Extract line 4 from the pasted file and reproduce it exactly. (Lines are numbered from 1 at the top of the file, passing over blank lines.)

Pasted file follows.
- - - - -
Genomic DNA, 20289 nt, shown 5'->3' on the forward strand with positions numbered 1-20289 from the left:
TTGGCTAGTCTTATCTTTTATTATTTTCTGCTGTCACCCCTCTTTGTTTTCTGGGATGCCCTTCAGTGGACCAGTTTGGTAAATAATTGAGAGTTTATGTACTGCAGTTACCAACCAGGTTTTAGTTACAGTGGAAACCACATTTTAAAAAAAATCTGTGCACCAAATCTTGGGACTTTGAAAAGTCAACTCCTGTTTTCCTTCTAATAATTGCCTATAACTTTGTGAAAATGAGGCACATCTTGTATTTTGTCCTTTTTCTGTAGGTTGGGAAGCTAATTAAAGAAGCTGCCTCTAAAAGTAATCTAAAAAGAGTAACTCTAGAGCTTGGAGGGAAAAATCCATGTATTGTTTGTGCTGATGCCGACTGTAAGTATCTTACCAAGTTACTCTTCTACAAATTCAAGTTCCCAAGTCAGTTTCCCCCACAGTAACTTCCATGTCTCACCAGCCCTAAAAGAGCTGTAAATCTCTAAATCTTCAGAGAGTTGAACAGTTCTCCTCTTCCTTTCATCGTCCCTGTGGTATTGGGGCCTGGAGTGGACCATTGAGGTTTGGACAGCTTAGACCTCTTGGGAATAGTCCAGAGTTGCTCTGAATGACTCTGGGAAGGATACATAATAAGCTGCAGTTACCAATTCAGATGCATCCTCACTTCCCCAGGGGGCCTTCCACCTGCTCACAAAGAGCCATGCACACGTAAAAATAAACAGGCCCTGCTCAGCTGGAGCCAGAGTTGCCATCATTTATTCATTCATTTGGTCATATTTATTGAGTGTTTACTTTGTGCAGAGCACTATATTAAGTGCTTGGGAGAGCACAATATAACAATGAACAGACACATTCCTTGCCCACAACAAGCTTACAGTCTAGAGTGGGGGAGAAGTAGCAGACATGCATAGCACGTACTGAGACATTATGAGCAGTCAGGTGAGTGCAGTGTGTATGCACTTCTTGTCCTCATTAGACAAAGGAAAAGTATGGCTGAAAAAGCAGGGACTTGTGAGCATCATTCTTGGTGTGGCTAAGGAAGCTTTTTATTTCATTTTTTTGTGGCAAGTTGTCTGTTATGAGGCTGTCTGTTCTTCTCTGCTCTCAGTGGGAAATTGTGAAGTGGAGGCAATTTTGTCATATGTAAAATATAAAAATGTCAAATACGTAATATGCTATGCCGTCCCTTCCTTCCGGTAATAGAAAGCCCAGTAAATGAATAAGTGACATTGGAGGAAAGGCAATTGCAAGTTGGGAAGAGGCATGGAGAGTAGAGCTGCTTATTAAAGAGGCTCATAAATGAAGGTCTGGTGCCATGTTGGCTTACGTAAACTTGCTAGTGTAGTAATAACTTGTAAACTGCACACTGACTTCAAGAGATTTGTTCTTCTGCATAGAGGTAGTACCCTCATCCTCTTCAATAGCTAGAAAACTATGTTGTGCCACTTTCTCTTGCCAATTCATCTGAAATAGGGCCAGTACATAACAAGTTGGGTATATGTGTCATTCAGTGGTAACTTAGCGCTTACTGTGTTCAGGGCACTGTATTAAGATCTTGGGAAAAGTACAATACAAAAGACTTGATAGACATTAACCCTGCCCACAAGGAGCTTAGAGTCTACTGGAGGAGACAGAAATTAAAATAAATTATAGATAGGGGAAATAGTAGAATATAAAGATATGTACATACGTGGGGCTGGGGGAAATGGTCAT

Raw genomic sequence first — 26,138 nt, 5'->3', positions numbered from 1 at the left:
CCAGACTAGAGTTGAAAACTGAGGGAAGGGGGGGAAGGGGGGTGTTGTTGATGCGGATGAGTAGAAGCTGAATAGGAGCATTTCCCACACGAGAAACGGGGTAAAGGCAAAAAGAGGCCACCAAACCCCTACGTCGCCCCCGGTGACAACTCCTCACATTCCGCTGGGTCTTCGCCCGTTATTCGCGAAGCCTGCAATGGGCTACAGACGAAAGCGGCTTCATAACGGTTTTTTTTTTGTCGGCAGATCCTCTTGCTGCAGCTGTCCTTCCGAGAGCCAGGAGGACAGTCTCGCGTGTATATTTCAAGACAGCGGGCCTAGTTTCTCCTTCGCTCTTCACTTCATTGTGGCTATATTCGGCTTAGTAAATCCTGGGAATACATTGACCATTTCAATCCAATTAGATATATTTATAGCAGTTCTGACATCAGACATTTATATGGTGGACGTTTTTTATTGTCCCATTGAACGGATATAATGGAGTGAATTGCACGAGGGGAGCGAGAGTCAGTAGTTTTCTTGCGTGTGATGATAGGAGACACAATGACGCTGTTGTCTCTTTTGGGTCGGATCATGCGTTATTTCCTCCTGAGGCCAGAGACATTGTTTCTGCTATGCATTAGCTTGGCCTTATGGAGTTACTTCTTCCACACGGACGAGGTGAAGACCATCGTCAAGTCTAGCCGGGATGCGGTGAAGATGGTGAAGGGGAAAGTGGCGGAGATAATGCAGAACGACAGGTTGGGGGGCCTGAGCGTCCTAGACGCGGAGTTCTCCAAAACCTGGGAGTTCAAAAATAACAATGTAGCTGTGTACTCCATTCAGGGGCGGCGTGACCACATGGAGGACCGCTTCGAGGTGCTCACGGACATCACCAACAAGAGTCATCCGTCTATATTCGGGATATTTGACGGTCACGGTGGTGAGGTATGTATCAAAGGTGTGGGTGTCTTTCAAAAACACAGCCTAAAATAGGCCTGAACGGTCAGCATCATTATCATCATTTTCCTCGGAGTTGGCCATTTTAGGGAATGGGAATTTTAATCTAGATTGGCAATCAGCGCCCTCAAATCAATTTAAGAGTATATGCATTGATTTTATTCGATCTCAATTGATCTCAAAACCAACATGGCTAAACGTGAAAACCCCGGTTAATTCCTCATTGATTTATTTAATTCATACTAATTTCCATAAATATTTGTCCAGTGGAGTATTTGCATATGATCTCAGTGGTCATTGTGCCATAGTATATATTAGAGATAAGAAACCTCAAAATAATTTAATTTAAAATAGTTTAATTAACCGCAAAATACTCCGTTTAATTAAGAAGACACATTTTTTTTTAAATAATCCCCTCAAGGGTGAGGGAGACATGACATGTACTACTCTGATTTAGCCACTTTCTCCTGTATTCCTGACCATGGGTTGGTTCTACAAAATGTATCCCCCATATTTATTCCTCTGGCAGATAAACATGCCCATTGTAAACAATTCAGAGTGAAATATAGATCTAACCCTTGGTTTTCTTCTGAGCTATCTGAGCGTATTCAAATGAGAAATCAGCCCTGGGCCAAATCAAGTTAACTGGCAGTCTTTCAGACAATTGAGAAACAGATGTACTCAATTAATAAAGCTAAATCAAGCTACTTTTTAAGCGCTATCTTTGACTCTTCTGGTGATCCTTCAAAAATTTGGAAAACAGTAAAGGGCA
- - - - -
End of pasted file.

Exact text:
CCAGACTAGAGTTGAAAACTGAGGGAAGGGGGGGAAGGGGGGTGTTGTTGATGCGGATGAGTAGAAGCTGAATAGGAGCATTTCCCACACGAGAAACGGGGTAAAGGCAAAAAGAGGCCACCAAACCCCTACGTCGCCCCCGGTGACAACTCCTCACATTCCGCTGGGTCTTCGCCCGTTATTCGCGAAGCCTGCAATGGGCTACAGACGAAAGCGGCTTCATAACGGTTTTTTTTTTGTCGGCAGATCCTCTTGCTGCAGCTGTCCTTCCGAGAGCCAGGAGGACAGTCTCGCGTGTATATTTCAAGACAGCGGGCCTAGTTTCTCCTTCGCTCTTCACTTCATTGTGGCTATATTCGGCTTAGTAAATCCTGGGAATACATTGACCATTTCAATCCAATTAGATATATTTATAGCAGTTCTGACATCAGACATTTATATGGTGGACGTTTTTTATTGTCCCATTGAACGGATATAATGGAGTGAATTGCACGAGGGGAGCGAGAGTCAGTAGTTTTCTTGCGTGTGATGATAGGAGACACAATGACGCTGTTGTCTCTTTTGGGTCGGATCATGCGTTATTTCCTCCTGAGGCCAGAGACATTGTTTCTGCTATGCATTAGCTTGGCCTTATGGAGTTACTTCTTCCACACGGACGAGGTGAAGACCATCGTCAAGTCTAGCCGGGATGCGGTGAAGATGGTGAAGGGGAAAGTGGCGGAGATAATGCAGAACGACAGGTTGGGGGGCCTGAGCGTCCTAGACGCGGAGTTCTCCAAAACCTGGGAGTTCAAAAATAACAATGTAGCTGTGTACTCCATTCAGGGGCGGCGTGACCACATGGAGGACCGCTTCGAGGTGCTCACGGACATCACCAACAAGAGTCATCCGTCTATATTCGGGATATTTGACGGTCACGGTGGTGAGGTATGTATCAAAGGTGTGGGTGTCTTTCAAAAACACAGCCTAAAATAGGCCTGAACGGTCAGCATCATTATCATCATTTTCCTCGGAGTTGGCCATTTTAGGGAATGGGAATTTTAATCTAGATTGGCAATCAGCGCCCTCAAATCAATTTAAGAGTATATGCATTGATTTTATTCGATCTCAATTGATCTCAAAACCAACATGGCTAAACGTGAAAACCCCGGTTAATTCCTCATTGATTTATTTAATTCATACTAATTTCCATAAATATTTGTCCAGTGGAGTATTTGCATATGATCTCAGTGGTCATTGTGCCATAGTATATATTAGAGATAAGAAACCTCAAAATAATTTAATTTAAAATAGTTTAATTAACCGCAAAATACTCCGTTTAATTAAGAAGACACATTTTTTTTTAAATAATCCCCTCAAGGGTGAGGGAGACATGACATGTACTACTCTGATTTAGCCACTTTCTCCTGTATTCCTGACCATGGGTTGGTTCTACAAAATGTATCCCCCATATTTATTCCTCTGGCAGATAAACATGCCCATTGTAAACAATTCAGAGTGAAATATAGATCTAACCCTTGGTTTTCTTCTGAGCTATCTGAGCGTATTCAAATGAGAAATCAGCCCTGGGCCAAATCAAGTTAACTGGCAGTCTTTCAGACAATTGAGAAACAGATGTACTCAATTAATAAAGCTAAATCAAGCTACTTTTTAAGCGCTATCTTTGACTCTTCTGGTGATCCTTCAAAAATTTGGAAAACAGTAAAGGGCA